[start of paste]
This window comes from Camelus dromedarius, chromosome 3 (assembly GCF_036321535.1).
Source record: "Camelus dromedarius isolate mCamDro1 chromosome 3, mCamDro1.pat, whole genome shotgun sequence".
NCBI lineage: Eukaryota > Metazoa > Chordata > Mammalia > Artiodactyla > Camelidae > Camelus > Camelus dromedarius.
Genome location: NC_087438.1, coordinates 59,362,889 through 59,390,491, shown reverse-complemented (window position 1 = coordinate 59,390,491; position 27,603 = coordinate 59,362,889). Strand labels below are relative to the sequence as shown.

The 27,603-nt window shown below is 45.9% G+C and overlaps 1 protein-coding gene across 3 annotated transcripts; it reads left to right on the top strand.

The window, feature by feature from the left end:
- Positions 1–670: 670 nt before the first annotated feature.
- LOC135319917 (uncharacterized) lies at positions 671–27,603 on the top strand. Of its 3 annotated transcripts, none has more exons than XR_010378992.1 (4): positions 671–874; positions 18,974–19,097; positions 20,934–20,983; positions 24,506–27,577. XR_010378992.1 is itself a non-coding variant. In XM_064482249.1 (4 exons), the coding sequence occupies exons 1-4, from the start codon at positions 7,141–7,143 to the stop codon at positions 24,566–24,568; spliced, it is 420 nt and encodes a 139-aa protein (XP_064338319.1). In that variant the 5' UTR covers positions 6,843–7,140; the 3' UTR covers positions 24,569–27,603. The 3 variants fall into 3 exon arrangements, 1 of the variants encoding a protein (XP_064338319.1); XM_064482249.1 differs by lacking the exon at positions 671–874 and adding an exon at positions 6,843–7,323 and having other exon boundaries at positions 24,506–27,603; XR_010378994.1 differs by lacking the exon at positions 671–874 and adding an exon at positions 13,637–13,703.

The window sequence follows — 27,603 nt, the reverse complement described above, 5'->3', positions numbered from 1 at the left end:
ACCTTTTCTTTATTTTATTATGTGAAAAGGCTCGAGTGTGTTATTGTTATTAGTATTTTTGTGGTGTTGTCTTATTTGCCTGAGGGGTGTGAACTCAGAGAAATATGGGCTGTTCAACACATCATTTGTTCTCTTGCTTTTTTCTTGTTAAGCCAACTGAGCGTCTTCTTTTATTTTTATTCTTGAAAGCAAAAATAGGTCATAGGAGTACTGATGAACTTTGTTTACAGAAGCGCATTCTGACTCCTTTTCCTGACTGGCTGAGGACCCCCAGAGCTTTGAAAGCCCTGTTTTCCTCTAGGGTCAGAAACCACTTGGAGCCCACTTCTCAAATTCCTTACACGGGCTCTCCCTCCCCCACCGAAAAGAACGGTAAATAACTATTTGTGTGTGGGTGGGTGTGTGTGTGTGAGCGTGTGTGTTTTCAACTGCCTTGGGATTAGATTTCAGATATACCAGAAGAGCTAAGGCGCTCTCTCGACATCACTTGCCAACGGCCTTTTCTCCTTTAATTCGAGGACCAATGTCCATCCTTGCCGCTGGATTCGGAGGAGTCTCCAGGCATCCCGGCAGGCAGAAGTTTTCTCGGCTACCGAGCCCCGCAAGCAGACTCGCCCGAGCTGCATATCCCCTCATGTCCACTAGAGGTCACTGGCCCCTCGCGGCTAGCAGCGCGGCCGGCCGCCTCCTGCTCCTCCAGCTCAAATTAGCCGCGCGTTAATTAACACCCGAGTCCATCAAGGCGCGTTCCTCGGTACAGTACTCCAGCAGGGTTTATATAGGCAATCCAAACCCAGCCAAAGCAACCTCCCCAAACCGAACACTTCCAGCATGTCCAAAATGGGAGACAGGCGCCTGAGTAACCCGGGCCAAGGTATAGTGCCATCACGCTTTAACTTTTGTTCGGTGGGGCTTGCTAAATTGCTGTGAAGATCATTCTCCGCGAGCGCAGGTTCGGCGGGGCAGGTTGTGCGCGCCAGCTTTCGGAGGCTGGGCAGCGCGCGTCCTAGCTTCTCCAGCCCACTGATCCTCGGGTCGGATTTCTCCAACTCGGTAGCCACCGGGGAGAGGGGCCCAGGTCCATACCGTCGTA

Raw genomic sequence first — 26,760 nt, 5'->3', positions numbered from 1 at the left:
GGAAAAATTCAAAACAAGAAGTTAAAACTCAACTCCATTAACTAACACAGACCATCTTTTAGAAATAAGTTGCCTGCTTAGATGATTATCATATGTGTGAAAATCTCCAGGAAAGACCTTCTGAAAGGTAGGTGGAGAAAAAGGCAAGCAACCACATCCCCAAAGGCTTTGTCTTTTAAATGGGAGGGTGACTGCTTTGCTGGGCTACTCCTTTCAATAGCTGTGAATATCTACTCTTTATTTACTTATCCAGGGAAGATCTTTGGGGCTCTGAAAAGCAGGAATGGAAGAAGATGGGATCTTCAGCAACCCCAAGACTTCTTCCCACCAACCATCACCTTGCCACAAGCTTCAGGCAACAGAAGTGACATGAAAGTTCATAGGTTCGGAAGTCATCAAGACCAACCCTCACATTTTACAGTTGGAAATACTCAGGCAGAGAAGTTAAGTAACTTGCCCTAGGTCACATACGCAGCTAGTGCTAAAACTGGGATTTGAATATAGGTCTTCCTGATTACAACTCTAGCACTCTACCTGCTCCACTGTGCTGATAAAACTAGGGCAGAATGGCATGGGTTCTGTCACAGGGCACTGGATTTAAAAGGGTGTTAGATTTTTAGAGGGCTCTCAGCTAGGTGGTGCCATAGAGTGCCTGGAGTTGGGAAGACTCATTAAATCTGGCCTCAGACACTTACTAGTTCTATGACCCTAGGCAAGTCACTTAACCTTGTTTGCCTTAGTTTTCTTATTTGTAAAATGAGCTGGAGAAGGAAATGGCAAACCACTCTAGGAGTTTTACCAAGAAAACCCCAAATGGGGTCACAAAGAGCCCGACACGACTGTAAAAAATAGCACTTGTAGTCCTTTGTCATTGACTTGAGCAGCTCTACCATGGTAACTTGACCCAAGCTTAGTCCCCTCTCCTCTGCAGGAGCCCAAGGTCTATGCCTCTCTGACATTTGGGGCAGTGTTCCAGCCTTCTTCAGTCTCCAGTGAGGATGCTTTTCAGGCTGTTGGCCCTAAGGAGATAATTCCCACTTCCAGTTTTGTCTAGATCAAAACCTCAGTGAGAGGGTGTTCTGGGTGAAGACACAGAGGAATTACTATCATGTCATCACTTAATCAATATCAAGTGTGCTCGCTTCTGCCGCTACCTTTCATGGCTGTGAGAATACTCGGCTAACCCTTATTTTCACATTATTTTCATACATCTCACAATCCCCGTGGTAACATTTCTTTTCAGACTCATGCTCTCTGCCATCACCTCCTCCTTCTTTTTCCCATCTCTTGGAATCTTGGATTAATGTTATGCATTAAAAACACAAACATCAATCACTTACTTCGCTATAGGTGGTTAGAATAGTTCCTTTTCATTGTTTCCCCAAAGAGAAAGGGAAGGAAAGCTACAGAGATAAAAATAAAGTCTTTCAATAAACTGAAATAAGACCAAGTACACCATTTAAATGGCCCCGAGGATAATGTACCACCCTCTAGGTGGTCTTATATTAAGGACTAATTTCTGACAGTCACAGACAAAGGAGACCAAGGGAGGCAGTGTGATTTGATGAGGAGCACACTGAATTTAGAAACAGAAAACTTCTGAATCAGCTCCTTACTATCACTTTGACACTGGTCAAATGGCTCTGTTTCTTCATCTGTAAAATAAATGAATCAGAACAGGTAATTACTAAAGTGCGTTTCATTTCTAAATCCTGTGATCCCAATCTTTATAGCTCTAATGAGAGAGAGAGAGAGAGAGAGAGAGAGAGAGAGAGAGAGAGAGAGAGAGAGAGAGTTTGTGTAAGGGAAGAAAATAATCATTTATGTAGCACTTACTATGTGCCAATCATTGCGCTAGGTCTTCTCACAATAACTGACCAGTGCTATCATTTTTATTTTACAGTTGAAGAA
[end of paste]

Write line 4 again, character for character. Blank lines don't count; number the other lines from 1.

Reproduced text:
Genome location: NC_087438.1, coordinates 59,362,889 through 59,390,491, shown reverse-complemented (window position 1 = coordinate 59,390,491; position 27,603 = coordinate 59,362,889). Strand labels below are relative to the sequence as shown.